Reply To: Alfalfa tablets seems to help my gout

#3472
Keith Taylor
Participant


But, that page actually says (my bold):

The medicinal uses of alfalfa stem from anecdotal reports that the leaves cause diuresis and are useful in the treatment of kidney, bladder, and prostate disorders.
[…]
There is no evidence supporting the use of various parts of the alfalfa plant for diuretic, anti-inflammatory, antidiabetic, or anti-ulcer purposes.

Also, it claims some evidence for positive use against cholesterol. So, I searched further, and found a better referenced article about alfalfa and uric acid:

Alfalfa may increase serum urate and urea levels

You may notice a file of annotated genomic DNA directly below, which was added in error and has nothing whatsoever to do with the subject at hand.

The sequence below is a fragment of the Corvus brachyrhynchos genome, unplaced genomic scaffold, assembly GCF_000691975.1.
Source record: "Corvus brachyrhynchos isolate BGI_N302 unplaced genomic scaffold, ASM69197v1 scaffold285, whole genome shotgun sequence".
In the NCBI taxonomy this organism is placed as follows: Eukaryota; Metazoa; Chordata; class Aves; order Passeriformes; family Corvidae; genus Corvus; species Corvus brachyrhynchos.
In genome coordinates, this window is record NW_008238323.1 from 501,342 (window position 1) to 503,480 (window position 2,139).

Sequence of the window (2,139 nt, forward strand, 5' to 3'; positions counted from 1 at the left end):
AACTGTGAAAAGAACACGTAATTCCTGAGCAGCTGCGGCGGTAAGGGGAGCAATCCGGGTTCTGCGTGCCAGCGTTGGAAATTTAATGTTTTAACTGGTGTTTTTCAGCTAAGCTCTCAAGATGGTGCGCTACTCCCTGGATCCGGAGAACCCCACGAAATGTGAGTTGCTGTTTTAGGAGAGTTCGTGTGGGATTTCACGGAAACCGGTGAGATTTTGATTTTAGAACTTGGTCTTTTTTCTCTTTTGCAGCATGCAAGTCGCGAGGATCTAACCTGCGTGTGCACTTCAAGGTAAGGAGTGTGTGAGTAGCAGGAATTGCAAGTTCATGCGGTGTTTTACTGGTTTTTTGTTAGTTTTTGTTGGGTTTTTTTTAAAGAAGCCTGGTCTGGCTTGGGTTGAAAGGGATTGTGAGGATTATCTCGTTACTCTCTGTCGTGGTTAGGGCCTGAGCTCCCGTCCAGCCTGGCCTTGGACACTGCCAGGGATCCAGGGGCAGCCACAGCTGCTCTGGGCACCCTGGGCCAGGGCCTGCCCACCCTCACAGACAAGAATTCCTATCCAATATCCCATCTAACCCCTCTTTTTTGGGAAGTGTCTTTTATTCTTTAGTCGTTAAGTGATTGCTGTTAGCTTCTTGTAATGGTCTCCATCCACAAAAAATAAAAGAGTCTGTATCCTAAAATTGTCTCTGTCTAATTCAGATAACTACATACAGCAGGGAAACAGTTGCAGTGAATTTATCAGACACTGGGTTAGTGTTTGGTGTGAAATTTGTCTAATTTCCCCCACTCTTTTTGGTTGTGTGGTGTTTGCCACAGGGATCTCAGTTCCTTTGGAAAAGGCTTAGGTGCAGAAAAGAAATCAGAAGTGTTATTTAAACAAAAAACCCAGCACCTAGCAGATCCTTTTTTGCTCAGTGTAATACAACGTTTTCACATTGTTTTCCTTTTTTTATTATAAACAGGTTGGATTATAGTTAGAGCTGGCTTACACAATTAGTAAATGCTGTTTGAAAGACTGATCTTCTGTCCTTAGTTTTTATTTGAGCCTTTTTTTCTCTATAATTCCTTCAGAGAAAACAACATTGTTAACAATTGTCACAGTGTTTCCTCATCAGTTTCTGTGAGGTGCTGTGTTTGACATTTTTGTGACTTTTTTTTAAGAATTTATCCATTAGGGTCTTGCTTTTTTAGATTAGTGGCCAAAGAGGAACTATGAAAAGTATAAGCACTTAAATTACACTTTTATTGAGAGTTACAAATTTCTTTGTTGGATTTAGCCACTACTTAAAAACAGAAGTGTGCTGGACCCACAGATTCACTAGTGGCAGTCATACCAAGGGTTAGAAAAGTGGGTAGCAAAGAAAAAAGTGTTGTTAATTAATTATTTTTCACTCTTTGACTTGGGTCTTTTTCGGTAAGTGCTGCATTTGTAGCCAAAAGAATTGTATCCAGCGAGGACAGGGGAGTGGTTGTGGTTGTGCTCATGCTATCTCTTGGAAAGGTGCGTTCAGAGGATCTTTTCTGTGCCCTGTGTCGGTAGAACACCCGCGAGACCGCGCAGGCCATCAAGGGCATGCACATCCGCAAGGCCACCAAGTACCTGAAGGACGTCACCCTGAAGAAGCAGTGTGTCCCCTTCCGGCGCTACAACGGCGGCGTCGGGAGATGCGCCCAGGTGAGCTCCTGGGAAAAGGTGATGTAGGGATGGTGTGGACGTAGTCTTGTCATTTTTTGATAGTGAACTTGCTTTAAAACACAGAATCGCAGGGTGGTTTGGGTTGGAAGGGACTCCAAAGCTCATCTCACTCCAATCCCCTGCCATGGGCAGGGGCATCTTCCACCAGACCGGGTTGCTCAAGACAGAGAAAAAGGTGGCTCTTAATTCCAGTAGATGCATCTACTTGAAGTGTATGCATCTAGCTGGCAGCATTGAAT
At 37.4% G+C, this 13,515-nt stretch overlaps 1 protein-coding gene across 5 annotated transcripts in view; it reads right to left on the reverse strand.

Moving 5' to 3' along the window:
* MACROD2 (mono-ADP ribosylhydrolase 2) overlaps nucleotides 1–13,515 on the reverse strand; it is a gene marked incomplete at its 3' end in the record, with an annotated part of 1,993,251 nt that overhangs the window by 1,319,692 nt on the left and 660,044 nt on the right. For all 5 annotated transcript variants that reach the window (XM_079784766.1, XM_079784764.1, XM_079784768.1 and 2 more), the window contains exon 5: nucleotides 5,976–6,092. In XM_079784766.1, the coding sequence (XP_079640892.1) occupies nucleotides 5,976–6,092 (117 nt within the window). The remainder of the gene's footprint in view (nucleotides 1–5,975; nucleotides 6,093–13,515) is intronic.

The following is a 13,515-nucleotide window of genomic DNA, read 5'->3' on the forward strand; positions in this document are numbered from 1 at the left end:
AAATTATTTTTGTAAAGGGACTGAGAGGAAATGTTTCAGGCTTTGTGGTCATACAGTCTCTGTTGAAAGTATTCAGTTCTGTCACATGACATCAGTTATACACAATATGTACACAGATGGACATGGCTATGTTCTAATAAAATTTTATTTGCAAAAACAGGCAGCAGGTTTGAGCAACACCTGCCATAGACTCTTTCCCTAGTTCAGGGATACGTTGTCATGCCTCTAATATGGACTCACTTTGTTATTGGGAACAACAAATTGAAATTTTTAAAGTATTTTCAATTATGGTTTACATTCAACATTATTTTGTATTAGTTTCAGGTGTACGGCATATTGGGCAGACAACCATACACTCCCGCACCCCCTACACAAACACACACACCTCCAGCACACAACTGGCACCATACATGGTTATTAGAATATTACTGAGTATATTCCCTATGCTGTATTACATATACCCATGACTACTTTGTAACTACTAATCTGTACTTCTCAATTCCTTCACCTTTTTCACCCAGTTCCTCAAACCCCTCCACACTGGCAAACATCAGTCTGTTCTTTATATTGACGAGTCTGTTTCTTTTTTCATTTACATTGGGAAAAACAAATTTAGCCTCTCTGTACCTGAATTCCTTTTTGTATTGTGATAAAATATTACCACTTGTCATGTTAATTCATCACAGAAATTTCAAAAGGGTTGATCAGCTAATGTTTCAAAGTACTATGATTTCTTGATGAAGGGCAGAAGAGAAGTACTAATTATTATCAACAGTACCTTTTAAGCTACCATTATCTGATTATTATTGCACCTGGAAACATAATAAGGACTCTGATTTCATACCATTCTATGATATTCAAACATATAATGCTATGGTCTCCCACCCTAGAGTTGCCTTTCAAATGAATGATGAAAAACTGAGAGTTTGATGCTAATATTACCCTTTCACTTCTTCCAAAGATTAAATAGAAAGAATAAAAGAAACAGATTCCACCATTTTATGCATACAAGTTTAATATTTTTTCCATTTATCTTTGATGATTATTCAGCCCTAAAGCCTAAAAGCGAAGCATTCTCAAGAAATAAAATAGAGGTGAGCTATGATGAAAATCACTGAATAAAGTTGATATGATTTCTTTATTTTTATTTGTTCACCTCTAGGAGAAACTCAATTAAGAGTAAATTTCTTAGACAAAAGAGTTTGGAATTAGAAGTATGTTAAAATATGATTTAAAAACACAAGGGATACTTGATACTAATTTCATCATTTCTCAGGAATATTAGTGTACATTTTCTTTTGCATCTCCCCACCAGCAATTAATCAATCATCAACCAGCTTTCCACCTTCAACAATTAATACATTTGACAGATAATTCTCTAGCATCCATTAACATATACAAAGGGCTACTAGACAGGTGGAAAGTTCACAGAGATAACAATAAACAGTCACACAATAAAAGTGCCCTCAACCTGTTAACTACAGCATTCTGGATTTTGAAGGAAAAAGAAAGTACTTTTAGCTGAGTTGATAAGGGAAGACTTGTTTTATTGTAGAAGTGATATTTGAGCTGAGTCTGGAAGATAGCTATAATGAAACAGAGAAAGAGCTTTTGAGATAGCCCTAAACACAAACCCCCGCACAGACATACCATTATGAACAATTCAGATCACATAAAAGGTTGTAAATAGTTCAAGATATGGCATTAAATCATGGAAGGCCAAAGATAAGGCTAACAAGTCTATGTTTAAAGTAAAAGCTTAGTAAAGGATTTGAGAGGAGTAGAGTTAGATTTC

Unfortunately, I’m still waiting for my full copy of that article to see in more detail what the specific effects are of alfalfa on uric acid. So, if anyone has access to the report, please let me know. It’s:
Alfalfa seeds lower low density lipoprotein cholesterol and apolipoprotein B concentrations in patients with type II hyperlipoproteinemia. Atherosclerosis 65(1-2):173-9 · June 1987. Mölgaard J, von Schenck H, Olsson AG.

In any case, it’s always best to test herbal gout medicines by blood test. Because herbal medicines are likely to have different effects based on stage of gout recovery, baseline uric acid levels, and combined effects of other supplements and diet. Therefore, do something like:
1. Get uric acid test, and record results.
2. Start taking, or stop taking alfalfa for at least 2 weeks.
3. Repeat steps 1 and 2 until clear results are demonstrated. Or, abandon due to lack of clear connection.